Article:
HD Pan America SS1000 Break In run

Jim in FL

Premier Member
#1
I just picked up a 2021 Harley Pan America Special, broke it in with a SS1000, and electronically submitted it. I just thought I’d post a quick ride report on the start of this little adventure for those interested.

I’ve been following this bike since it was announced years ago, since it is like a mash-up of the last 3 bikes I’ve sold – a BMW F800GS Trophy, Harley MT500, and Harley 883. And when Kelly Quinn (ToH Rider involved in testing) messaged me and said it was legit I was hooked. Back in Feb when I heard they were taking orders I stopped by Seminole Harley they told me May was sold out, bet they were taking deposits for Nov. A week ago I stuck my nose in Rossmeyer’s , and they told me FL was in the last region they’ll be shipping to, and they weren’t expecting them until late May or early June. Bummer.

Wednesday the Orlando Harley Sales Manager said the shipping company had just unexpectedly dropped off three Pan Americas, and asked if I was still interested. Silly question.

The initial break in service is 1000 miles, so it seemed like the obvious thing would be to go on a nice, easy SS1000. They opened at 10am Friday, I figured I’d be out of there by noon and head right down the street to my credit union for the first dated receipt. Since I wasn’t going to mount my 595 on it until later, I laid out a simple route I could just make a few notes of cities to hit, make my Ocala 6pm meeting, and still get plenty of sleep before work 10am Saturday (my hard deadline).

Well, that didn’t happen. By the time all the paperwork, insurance binders, etc. was done it was a quarter to 2pm, but I figured I was still good for time.
I finally shoved all my paperwork in my backpack and jumped on my bike, rode down to my credit union for my first receipt, and headed out to I-4 with my sights set on JAX. And immediately ran into a huge traffic back up due to a crash. I worked my way over to the first off ramp and saw that the bottom of the ramp was completely blocked by two additional cars that had decided to have their own private crash. Stuck on I-4, It wound up taking me an hour and a half to cover the first 40 miles due to two additional crashes. Only two of the three that brought us to a halt were actually northbound, the other was southbound, I guess everyone decided to stop out of sympathy.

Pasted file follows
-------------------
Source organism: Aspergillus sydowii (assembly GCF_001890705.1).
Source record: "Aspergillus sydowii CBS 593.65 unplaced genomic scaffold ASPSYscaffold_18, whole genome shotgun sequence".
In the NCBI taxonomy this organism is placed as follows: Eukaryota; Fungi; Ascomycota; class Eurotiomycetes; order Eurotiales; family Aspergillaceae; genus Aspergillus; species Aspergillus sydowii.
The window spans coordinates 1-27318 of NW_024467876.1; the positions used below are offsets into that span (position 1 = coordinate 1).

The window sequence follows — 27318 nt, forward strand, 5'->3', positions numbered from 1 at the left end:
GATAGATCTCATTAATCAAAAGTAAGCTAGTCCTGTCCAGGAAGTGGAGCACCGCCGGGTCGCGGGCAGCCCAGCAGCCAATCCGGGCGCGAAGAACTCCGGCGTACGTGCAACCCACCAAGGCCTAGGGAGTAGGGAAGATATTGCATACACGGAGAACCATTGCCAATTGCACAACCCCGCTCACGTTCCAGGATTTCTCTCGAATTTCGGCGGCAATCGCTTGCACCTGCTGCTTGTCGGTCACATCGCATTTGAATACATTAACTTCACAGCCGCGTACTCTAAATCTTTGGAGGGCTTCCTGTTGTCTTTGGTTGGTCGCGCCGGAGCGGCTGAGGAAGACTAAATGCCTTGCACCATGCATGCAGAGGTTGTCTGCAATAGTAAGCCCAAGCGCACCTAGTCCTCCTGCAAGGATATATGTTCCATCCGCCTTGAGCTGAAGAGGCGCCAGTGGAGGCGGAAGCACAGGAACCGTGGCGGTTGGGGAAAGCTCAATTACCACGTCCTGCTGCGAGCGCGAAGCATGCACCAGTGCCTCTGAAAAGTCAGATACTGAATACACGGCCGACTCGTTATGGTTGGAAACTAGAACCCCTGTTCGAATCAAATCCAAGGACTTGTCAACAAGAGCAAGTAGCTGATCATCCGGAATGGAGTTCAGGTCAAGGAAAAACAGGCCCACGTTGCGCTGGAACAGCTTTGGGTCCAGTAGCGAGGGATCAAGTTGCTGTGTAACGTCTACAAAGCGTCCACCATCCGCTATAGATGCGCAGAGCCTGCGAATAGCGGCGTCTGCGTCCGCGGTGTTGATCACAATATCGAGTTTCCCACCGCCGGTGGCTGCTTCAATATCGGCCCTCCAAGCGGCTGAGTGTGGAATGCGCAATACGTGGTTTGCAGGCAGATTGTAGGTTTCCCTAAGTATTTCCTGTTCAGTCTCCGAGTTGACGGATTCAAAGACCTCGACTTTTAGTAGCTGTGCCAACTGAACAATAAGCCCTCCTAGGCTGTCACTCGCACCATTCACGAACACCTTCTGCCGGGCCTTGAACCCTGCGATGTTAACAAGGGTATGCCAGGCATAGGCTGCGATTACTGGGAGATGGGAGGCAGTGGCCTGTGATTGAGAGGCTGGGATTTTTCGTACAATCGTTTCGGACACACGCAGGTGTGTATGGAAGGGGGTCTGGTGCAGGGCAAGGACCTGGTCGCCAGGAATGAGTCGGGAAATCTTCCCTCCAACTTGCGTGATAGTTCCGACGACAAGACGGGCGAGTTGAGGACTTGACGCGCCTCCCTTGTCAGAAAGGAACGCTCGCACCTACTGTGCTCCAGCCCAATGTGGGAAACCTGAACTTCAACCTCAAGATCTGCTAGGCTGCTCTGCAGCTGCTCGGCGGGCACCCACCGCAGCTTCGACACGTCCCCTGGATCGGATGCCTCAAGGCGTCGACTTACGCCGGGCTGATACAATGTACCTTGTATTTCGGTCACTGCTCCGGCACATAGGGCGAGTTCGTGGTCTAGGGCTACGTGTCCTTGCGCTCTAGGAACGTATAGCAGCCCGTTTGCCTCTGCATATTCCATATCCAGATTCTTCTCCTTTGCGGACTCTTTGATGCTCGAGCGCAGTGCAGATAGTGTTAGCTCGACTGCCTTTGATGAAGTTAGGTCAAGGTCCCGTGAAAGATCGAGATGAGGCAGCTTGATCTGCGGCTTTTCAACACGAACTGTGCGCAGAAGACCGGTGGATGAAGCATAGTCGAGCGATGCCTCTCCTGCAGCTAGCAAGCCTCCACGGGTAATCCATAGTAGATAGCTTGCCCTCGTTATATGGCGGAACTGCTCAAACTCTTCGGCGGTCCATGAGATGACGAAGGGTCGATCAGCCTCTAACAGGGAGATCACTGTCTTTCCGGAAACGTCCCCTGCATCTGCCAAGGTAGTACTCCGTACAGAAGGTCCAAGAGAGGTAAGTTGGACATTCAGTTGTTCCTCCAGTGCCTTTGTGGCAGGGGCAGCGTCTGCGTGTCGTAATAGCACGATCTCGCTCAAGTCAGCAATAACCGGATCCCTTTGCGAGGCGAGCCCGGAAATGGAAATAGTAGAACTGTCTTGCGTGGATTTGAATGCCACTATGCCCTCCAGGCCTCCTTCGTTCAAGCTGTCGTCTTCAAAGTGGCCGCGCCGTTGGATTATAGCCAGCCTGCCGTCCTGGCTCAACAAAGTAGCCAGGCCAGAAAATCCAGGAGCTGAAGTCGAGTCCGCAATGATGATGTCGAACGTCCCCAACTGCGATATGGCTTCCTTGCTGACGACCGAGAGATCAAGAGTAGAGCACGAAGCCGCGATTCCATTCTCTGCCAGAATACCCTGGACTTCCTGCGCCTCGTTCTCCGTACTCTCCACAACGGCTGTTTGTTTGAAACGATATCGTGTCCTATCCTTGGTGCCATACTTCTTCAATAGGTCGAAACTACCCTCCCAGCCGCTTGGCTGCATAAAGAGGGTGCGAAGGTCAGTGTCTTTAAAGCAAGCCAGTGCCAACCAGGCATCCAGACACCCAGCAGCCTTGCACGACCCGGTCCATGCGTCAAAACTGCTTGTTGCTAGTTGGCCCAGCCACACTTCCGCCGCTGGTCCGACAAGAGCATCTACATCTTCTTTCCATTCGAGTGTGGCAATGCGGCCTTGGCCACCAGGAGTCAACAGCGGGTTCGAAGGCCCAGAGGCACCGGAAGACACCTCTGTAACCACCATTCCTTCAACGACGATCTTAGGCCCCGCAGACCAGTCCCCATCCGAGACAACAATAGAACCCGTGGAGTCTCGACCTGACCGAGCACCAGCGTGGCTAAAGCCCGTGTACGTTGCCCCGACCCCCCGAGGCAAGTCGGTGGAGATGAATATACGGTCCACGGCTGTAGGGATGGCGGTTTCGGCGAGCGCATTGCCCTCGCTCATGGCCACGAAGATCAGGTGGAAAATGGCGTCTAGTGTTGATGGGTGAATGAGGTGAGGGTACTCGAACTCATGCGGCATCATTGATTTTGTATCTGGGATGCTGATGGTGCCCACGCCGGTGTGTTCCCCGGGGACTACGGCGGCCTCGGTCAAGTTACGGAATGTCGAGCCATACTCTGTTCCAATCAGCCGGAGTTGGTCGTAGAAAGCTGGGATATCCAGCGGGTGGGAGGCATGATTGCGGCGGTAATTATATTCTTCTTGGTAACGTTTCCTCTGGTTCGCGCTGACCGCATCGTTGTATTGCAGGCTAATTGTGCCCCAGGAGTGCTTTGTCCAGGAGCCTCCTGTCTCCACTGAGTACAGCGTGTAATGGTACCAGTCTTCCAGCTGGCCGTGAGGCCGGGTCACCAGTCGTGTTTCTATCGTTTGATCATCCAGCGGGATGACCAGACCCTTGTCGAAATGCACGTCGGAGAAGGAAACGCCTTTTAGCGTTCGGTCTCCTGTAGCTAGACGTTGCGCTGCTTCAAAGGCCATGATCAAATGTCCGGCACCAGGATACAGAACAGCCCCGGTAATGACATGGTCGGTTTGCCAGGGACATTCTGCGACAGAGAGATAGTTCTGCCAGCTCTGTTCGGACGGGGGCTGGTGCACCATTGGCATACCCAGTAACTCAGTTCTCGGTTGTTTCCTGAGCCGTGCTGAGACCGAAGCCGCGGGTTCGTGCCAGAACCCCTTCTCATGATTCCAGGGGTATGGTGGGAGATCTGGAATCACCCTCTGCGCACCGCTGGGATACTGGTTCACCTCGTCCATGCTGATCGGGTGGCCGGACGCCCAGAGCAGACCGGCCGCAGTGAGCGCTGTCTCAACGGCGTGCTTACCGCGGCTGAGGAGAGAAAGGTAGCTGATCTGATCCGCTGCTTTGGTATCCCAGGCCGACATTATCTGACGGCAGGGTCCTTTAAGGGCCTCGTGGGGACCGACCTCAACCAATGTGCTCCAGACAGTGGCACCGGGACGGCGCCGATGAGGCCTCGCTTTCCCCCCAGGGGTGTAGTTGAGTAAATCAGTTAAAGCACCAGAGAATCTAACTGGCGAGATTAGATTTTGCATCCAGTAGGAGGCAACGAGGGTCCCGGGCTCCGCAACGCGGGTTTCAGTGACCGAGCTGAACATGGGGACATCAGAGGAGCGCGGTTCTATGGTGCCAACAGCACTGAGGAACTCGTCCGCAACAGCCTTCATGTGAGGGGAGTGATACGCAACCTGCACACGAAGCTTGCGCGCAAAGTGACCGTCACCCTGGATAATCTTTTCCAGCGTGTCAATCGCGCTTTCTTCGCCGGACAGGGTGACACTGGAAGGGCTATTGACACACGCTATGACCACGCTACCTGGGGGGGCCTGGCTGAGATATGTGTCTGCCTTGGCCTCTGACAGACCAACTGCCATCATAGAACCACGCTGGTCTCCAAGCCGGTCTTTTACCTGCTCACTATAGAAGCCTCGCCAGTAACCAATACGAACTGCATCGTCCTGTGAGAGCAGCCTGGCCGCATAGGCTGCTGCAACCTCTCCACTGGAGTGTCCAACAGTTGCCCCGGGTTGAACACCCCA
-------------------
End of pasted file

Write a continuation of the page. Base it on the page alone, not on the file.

The cooling system on the Pan Am is awesome, it never even came close to overheating while sitting there idling at a stop with an indicated 98’ F outside temp.

Since it was evidently “Crash your car in FL” day, I bailed off the road at the Deland exit and figured I’d run up 17 to Palatka, then cross over to Gainesville, and still make it to Ocala on time. But I didn’t know that apparently Friday is when all the farmers take their equipment out for a spin.

The power band of the Pan America is amazingly broad, and even in the wrong gear it can instantly jump out with a roar to pass a line of as many as 8 tractors towing equipment going down a narrow 2 lane road when all the tractors going the other way have finally passed.

By the time I made it to Palatka I knew Gainesville was out, so I headed south to Salt Springs (where I used to be stationed as a Firefighter/Paramedic).

The cruise control on the bike is awesome, and makes it real easy to set at the speed limit for a long straight cruise when a Putnam County Sherriff decides to tailgate you the entire 25 miles down 19 to Salt Springs (even though the last 9 miles are in Marion County).